by David Alvord
His campaign promises were pretty simple. He said he would vote against the Democrat's healthcare bill. He said that he was upset by giving terrorists rights normally reserved for citizens of the U.S. He reminded the voters that it wasn't "Ted Kennedy's seat", but rather, the "people's seat". He ran as "one of the people" and had the slogan: "I'm Scott Brown, and I drive a truck." This infuriated the left, and so they sent the "anointed one" to turn things around. Obama poked fun at his truck, but was not able to turn the tide. So, Brown wins by a significant margin, especially significant in liberal Massachusetts.
The rest is now history. Healthcare dies, and within days, Nancy Pelosi announced that she did not have the votes to pass the Senate's bill.
Those of us who are in favor of freedom and liberty all gave a collective sigh of relief. It was a victory for the American people who wish to limit the size of government. Because of Brown, a Bill that was unpopular with the American people, did not pass.
Were Ron Paul supporters happy? Scott Brown did not mention the elimination of the Fed. Brown did not demand a return to the gold standard. He didn't run on a promise to legalize drugs, or get us out of Afghanistan and Iraq. Brown didn't promise to legalize prostitution. There was no mention of "empire building" or the devaluation of currency. In so many ways, according to Paul supporters, Brown simply did not "get it". Yet, his election did accomplish the defeat of a bill that would have accelerated the growth of government power and the devaluation of our currency. I would think that in spite of his weaknesses, Paul's supporters should have been very happy about his election. I am not sure that they were, but if so, I would love to read your comments.
So, what if Ron Paul had been on the ballot? What if he was there as a third-party candidate? Who would Paul supporters vote for? Keep in mind, this is liberal Massachusetts. I think Paul could have gotten no more than five to seven percent of the vote, if that. But that is a dangerous five percent because it could have meant a Coakley victory.
There are so many opinions out there. I am sure that those that voted for Brown did not agree with 100% of what he stood for. Yet, they voted for the candidate that best represented their values. They also wanted to vote "no" to the advancement of big government. The truth is, there were many Republicans who voted for him who did not agree with everything he stood for. He is a "socially liberal" Republican, after all.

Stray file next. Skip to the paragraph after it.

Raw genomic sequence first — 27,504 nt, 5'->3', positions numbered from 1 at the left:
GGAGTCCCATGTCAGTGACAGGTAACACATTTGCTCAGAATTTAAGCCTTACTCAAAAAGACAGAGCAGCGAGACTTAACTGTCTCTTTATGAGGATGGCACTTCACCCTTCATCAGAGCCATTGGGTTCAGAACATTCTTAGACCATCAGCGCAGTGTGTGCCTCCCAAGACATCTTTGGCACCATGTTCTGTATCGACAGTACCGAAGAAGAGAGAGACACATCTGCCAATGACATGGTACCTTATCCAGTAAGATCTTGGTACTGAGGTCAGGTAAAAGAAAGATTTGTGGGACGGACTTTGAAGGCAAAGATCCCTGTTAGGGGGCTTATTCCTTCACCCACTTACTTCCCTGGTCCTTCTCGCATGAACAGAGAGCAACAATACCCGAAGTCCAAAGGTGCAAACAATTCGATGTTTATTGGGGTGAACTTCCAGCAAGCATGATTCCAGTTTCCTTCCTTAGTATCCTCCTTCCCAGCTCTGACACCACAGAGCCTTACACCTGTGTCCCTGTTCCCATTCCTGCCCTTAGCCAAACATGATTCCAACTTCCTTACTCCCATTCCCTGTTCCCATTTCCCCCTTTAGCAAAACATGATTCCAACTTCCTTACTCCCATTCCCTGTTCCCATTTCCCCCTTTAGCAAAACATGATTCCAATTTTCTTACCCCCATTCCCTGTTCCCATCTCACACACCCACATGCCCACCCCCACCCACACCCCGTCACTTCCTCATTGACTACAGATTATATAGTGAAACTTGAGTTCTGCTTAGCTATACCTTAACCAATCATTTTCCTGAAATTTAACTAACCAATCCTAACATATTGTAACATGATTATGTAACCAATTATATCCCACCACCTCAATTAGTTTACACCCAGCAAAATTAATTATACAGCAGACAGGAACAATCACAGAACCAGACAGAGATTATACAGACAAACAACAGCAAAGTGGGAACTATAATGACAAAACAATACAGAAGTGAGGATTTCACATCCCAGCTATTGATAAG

I understand that Americans get tired of party politics. I wish we had a better system. I would be happy to get rid of party politics. I just ask one thing: Democrats, you go first! The left would love for us to splinter into groups and form a third or a fourth party. Then they with their big one party, swoop in and win every election.
They have managed to unite unions, educators, Hollywood, welfare recipients, pro-choicers, anti-military, socialists, communists, and so on. The democratic party has enough to get 40% of the vote, or more, in almost every State. The conservatives have no choice but to unite under one tent: the Republican party. Ronald Reagan understood this point very well.
I don't disagree with much of what Ron Paul and his supporters espouse. I welcome them to the debate in forming public opinion and educating the people. There can be debate within the party. I welcome that. It makes us better, but when it is time to vote, we need to be united. We need to remember that the left is united against us. The main problem I see is that the Ron Paul people don't vote with their party in the end. They "write in" Mr. Paul. And where is Ron Paul when the primary is over? Is his supporting the Republican nominee? No, he is silent.
This next time around, I encourage Ron Paul supporters, and all conservatives, to do all they can to give their candidate voice in the primaries. Do all you can to let his or her message be heard. But if he is not nominated to represent the party, please support the person who best represents your values and ideas of good governance. Thankfully, the people of Massachusetts did just that.